“That year was a tough decision between me and Miles,” Lyle Thompson said. “If anything, we wanted the other to win, but [both of us winning] was really unexpected.”
Lyle explained that one of the best memories from winning in 2014 was getting to share it with his brother. And, in 2015, Lyle took the honor for the second time. Now, both brothers play in the National Lacrosse League for the Georgia Swarm.
One of the main goals of the Foundation is to spread the honor and heritage of lacrosse, so when creating the trophy, they wanted something that reflected that. Frederick Kail, a Mohawk native, designed and created the bronze statue of a single, un-named Mohawk player on a hexagon shaped slab of granite. The hexagon represents the Six Nations of the Iroquois Confederacy.
“The meaning behind the award makes it that much more special,” Cummings said.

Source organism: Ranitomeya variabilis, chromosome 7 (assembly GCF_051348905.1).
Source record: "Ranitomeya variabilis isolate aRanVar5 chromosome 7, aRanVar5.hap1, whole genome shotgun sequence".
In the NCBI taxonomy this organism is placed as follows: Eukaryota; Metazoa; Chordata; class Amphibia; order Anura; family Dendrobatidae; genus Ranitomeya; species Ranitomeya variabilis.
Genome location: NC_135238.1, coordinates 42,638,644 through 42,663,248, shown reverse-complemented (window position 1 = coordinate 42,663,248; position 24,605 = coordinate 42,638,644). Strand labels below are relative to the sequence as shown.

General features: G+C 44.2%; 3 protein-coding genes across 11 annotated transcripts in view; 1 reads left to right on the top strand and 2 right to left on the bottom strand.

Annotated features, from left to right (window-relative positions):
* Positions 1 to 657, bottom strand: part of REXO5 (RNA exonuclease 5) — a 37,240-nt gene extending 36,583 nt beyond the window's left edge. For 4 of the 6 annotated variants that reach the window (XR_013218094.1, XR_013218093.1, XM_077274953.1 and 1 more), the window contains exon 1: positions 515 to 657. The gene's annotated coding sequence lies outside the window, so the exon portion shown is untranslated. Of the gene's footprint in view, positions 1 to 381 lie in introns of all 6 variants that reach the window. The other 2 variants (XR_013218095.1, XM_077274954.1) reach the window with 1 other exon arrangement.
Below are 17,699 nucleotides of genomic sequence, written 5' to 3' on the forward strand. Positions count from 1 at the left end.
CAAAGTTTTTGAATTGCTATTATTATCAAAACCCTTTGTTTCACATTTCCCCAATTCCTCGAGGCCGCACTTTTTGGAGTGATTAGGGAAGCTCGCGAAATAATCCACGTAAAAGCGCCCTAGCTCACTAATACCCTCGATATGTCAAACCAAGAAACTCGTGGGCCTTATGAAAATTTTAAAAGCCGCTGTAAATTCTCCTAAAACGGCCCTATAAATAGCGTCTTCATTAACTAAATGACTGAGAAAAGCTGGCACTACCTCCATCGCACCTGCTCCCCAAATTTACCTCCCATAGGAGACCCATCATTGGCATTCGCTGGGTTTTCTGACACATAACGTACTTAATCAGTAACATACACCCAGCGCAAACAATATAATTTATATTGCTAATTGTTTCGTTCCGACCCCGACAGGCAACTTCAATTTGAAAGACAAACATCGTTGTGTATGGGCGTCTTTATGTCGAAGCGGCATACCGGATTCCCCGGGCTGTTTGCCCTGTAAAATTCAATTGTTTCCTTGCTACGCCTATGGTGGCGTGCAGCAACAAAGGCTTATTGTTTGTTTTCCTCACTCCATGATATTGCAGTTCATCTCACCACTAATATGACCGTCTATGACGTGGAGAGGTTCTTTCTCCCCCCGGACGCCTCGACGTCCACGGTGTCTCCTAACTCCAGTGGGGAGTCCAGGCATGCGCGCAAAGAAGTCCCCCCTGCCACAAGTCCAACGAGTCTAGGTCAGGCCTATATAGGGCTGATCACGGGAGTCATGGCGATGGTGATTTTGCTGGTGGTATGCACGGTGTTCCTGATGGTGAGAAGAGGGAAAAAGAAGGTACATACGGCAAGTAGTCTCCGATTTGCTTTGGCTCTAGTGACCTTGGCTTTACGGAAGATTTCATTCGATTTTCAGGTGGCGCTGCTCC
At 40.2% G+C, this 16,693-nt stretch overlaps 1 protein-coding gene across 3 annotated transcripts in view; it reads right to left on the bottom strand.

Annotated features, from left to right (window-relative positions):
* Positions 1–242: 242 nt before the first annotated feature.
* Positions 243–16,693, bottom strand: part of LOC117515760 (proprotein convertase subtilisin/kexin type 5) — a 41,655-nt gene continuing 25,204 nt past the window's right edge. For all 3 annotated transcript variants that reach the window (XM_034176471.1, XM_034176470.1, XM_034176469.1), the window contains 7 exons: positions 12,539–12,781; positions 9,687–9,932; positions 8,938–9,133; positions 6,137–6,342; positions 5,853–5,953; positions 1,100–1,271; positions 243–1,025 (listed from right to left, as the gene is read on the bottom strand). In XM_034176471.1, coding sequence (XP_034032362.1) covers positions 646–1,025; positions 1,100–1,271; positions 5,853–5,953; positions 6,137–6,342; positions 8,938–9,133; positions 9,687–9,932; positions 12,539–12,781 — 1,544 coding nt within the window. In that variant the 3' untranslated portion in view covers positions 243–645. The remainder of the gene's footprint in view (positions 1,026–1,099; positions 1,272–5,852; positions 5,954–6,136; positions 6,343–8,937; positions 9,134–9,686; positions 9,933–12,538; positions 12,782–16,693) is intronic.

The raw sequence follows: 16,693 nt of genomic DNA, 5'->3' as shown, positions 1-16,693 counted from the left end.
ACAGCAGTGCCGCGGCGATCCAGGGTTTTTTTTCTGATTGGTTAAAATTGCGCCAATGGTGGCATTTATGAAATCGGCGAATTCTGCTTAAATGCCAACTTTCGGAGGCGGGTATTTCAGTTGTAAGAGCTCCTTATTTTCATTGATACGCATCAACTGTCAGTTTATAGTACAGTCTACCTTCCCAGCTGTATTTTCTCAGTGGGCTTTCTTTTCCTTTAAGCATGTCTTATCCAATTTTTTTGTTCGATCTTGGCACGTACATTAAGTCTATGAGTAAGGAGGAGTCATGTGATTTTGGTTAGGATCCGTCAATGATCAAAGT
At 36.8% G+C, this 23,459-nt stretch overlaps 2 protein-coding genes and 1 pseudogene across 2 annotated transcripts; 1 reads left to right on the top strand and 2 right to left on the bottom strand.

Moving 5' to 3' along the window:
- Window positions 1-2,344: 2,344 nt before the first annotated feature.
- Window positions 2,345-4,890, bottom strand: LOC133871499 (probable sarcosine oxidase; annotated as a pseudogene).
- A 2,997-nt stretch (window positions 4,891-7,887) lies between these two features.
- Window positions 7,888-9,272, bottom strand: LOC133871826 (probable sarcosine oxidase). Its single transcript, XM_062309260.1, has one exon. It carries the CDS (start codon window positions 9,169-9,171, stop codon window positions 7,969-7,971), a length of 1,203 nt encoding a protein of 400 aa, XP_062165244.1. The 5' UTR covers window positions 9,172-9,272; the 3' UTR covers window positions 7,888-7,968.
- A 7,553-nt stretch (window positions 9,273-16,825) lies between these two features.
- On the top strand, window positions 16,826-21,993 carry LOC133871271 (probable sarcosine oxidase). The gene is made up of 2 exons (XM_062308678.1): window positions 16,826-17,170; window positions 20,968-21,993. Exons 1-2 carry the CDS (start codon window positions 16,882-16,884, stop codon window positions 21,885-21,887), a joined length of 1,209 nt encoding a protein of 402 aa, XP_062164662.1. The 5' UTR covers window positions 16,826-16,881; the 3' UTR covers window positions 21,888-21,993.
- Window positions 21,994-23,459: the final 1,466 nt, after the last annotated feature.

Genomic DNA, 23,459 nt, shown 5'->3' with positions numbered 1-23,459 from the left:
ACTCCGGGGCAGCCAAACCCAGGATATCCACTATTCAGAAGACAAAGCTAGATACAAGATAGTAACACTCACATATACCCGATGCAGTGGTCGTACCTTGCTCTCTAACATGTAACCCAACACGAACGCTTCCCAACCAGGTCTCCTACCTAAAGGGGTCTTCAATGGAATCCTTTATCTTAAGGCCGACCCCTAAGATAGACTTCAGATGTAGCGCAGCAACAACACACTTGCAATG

While the original castings of the trophy are displayed in Maryland at the National Lacrosse Hall of Fame, replicas are given each year to the recipients.
“The Tewaaraton Award Ceremony is a must-experience for every lacrosse fan,” Harvey said.
Each year, the ceremony is held in the Smithsonian Institution National Museum of the American Indian in Washington, D.C., in attempts to educate all those who attend on the history of lacrosse.
“That’s one of the coolest part of the awards,” Lyle Thompson said. “The honor where the game comes from.”
Anyone can purchase a ticket and attend. Past winners said having their coaches, family, friends and teammates there made the moment all that more special.
“It’s a team award with an individual’s name on it,” Cummings said.
The 2018 ceremony will be held on May 31 at the Smithsonian Institution's National Museum of the American Indian in Washington, D.C.